In Asia, the next few years may herald a true convergence, as environmentalists and entrepreneurs alike bet that its cities have an opportunity to lead the world in phasing out the internal combustion engine – at least when it comes to lightweight-motorcycle traffic.
Many Asian cities have far more motorcycles on the roads than cars, and with prices of e-scooters falling and the power of batteries rising, clean green vehicles have, with government subsidies, become cheaper than their gasoline-powered rivals. “There’s a huge opportunity for new business models,” says Madhav Pai, who runs India’s arm of the World Resources Institute’s Ross Center for Sustainable Cities.
“I believe this is the moment,” agrees Cedrick Tandong, founder and CEO of Three Wheels United, a venture-capital-funded e-vehicle financing startup in Bangalore, India. “A lot of cities have realised, due to Covid, that they could breathe clean air.”
Tandong’s company is essentially a bank that offers one key product: affordable loans to individuals who purchase lightweight electric vehicles, which are commonly used as taxis and cargo vans in the developing world. Over the past six years, Three Wheels has helped 3,000 people get these conveyances. Now, says Tandong, with the cost of e-vehicles coming down, it’s time to scale up. His group intends to finance the purchase of 10,000 of them in 2021.
Though three-wheelers make up just 3% of the 20 million new vehicles purchased in India each year, Pai predicts they will be early converts to electric power. That’s because most of the 600,000 cargo and passenger three-wheelers that hit the road each year are used for short-distance local transport, so their drivers will not be worried about having their batteries die before the day is out. (An average electric motorcycle can travel perhaps 100km (62 miles) before the battery dies – though some super-expensive models boast that they reach ranges of more than 200 miles on a single charge.)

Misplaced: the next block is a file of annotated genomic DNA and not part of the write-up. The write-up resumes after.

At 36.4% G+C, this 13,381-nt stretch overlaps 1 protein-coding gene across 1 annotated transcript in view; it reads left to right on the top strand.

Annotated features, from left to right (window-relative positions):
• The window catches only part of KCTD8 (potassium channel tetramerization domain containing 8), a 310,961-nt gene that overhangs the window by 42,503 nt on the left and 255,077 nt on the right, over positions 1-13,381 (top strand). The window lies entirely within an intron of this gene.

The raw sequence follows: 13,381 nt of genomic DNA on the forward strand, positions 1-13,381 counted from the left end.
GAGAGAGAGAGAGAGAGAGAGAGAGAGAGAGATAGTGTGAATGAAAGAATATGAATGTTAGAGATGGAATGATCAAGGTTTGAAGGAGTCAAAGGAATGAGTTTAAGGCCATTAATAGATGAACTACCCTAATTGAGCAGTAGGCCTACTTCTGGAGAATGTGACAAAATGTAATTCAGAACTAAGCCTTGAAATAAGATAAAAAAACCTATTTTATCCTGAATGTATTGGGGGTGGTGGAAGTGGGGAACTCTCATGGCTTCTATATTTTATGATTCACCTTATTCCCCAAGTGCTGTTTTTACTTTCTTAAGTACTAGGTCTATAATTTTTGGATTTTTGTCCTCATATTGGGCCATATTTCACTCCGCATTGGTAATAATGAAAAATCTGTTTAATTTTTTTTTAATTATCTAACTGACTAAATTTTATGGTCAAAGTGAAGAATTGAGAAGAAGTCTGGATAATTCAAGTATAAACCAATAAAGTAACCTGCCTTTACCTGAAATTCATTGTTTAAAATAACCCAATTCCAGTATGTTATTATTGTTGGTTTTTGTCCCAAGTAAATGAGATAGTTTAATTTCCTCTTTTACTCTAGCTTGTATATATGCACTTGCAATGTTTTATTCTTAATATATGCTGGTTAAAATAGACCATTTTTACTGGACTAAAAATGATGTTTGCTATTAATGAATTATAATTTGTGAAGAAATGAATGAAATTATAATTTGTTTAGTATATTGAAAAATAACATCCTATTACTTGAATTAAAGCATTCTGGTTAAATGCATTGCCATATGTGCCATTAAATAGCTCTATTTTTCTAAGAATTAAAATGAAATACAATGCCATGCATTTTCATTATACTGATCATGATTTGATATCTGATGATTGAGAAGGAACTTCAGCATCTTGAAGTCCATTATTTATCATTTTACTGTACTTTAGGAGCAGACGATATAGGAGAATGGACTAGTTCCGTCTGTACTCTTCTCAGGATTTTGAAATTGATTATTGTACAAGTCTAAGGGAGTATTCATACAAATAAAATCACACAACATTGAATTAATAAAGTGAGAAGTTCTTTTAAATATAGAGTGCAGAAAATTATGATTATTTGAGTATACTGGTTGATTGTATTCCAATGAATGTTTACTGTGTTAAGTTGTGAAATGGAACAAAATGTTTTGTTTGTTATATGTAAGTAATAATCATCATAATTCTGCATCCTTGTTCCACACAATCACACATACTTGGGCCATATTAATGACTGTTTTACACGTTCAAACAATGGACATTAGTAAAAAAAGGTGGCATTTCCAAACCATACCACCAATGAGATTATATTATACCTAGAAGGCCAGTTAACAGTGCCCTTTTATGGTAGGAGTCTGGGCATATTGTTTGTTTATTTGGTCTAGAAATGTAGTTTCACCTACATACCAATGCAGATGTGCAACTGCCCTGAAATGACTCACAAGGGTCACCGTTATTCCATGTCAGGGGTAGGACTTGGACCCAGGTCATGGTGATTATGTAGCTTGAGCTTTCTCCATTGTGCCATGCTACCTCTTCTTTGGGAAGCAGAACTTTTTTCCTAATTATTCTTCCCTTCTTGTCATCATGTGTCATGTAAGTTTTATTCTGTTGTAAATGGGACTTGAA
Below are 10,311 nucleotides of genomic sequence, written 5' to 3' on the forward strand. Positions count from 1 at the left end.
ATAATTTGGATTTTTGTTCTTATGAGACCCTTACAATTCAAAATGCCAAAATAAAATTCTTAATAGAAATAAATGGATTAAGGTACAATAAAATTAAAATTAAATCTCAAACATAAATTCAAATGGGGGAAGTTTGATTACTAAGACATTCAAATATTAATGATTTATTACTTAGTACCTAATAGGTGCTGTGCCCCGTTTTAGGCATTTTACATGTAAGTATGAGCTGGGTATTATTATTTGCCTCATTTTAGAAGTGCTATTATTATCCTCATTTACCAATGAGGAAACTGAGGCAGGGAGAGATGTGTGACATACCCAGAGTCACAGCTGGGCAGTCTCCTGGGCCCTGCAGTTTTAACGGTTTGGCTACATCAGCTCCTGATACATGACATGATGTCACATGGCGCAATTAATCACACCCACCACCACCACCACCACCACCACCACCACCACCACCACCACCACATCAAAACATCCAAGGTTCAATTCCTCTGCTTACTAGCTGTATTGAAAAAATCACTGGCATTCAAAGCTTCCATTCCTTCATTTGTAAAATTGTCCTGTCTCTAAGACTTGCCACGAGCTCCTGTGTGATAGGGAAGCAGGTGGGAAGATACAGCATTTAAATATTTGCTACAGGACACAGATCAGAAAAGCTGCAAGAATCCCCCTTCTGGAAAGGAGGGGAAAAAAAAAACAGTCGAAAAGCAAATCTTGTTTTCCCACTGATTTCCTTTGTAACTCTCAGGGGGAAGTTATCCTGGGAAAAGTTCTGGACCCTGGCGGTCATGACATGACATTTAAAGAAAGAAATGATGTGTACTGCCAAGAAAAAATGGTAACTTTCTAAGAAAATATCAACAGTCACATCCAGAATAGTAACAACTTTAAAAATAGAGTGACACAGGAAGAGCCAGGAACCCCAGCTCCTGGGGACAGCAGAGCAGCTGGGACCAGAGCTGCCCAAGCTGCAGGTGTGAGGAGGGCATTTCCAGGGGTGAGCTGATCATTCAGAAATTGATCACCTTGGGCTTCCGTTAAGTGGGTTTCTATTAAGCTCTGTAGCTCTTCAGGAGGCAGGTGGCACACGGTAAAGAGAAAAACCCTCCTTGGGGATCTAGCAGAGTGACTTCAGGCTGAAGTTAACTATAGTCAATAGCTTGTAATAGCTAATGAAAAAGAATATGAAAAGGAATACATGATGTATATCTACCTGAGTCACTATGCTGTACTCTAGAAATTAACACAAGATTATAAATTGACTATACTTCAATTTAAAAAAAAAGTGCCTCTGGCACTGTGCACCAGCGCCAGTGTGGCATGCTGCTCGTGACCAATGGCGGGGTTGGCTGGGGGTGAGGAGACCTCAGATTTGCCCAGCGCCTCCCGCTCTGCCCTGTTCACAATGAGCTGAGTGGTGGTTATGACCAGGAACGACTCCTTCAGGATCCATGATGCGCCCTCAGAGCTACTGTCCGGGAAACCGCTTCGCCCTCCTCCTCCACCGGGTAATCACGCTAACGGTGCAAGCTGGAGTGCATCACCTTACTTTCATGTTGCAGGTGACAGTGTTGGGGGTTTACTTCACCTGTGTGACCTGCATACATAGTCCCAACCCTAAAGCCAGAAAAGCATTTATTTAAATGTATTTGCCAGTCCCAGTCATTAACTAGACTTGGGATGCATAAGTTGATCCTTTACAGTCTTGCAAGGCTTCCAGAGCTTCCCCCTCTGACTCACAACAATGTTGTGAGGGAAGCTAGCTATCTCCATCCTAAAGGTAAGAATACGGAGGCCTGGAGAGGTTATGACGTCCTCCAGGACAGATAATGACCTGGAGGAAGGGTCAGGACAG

This is really the simplest way to impact the lives of the drivers.
India’s national government is helping fuel the transition to electric vehicles through a programme called FAME II (Faster Adoption and Manufacturing of Hybrid and EV), which gives manufacturers a subsidy of 60,000 rupees ($821) per electric vehicle. To date, the government claims the programme has put 41,550 new e-vehicles on the road. Many local and state governments in India have gotten in on the act as well, offering every purchaser of an e-vehicle a rebate of 30,000 rupees. India has also vowed to invest in public charging stations and to ensure that one-third of all conveyances on the road run on electric power within ten years. (In 2017, with great fanfare, the government announced that it would require all vehicles to go electric by the end of 2020, but it has since backpedalled from that full-throttled commitment.)
The incentives are cumbersome and bureaucratic, but they help Three Wheels show drivers they can cut their total costs by more than 30%. “There’s no genius in what we do,” says Tandong. “This is really the simplest way to impact the lives of the drivers.” He believes that if Three Wheels United can successfully scale up in India, it can bring its model to the rest of the world.
India could take an even bolder leap into the electric future if it pushes more powerfully for the 11 million motorcycles sold each year to go electric. This would have a massive impact on air pollution. Even without subsidies, however, the pandemic-induced fear of crowded and cramped spaces like those on buses and trains has led to a boom in demand for electric vehicles.
“Everywhere is a growth market”
NIU, the Chinese company that supplies the scooters for the Revel ride-sharing service in the US, saw sales crater at the start of the lockdown, then roar back as the world began to reopen. The company reports that sales are running 66% ahead of 2019 thanks primarily to the recovery in China, and it is projecting strong international growth in 2021. “Pretty much everywhere is a growth market for us,” company spokesman Hayward Wong wrote in an email.